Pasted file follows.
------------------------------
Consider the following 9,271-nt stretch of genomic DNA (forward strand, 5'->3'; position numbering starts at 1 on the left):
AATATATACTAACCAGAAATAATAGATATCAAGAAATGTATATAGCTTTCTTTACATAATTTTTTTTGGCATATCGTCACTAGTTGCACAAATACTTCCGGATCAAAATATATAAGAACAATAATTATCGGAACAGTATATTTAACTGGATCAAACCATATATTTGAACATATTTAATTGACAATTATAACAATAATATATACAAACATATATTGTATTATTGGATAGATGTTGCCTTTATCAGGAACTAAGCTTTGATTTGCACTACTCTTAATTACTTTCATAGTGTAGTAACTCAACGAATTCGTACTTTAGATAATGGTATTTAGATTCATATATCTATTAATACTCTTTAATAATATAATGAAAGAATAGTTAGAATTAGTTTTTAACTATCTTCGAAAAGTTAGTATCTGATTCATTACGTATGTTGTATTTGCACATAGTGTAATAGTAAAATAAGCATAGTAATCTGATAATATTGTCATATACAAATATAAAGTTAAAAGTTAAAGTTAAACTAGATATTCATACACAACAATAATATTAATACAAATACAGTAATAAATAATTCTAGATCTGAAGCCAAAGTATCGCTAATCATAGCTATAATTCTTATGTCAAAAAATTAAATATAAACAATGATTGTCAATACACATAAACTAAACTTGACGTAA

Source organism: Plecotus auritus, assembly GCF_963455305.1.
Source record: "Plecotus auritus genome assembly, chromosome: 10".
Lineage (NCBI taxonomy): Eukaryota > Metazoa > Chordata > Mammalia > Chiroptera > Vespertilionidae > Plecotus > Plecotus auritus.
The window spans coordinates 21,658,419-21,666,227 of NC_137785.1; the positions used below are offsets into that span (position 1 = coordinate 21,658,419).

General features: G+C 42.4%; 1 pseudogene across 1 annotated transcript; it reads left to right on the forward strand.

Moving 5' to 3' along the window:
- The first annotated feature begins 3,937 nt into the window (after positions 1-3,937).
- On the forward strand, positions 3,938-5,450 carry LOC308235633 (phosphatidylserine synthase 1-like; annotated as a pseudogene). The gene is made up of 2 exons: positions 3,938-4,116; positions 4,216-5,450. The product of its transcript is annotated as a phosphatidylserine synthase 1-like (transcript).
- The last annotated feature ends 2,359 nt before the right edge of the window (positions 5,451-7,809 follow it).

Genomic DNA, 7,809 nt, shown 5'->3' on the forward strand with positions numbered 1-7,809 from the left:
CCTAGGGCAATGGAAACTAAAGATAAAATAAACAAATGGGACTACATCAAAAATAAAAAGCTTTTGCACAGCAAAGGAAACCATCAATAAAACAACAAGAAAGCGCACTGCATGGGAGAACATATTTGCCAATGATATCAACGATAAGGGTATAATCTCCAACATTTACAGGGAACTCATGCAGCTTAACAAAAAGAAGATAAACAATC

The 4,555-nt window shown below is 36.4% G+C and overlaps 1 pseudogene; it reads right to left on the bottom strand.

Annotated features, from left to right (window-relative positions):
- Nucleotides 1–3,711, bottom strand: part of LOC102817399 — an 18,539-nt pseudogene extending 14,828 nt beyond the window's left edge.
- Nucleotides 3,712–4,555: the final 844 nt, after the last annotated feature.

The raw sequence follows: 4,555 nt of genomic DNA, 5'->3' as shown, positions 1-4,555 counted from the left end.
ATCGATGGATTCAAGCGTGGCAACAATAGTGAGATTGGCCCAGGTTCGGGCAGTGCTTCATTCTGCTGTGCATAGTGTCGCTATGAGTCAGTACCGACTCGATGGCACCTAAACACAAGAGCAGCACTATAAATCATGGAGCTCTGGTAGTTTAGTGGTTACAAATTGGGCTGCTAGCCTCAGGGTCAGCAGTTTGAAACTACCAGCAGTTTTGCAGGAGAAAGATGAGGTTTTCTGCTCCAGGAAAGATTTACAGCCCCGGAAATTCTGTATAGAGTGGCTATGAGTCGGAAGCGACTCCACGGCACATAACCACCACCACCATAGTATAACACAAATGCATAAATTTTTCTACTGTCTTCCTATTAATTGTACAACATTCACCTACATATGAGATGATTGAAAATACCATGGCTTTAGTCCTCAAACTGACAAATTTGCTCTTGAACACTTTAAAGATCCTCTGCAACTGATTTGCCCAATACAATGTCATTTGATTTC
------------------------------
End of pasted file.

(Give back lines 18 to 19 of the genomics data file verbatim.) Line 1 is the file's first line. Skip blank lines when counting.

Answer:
The raw sequence follows: 4,555 nt of genomic DNA, 5'->3' as shown, positions 1-4,555 counted from the left end.
ATCGATGGATTCAAGCGTGGCAACAATAGTGAGATTGGCCCAGGTTCGGGCAGTGCTTCATTCTGCTGTGCATAGTGTCGCTATGAGTCAGTACCGACTCGATGGCACCTAAACACAAGAGCAGCACTATAAATCATGGAGCTCTGGTAGTTTAGTGGTTACAAATTGGGCTGCTAGCCTCAGGGTCAGCAGTTTGAAACTACCAGCAGTTTTGCAGGAGAAAGATGAGGTTTTCTGCTCCAGGAAAGATTTACAGCCCCGGAAATTCTGTATAGAGTGGCTATGAGTCGGAAGCGACTCCACGGCACATAACCACCACCACCATAGTATAACACAAATGCATAAATTTTTCTACTGTCTTCCTATTAATTGTACAACATTCACCTACATATGAGATGATTGAAAATACCATGGCTTTAGTCCTCAAACTGACAAATTTGCTCTTGAACACTTTAAAGATCCTCTGCAACTGATTTGCCCAATACAATGTCATTTGATTTC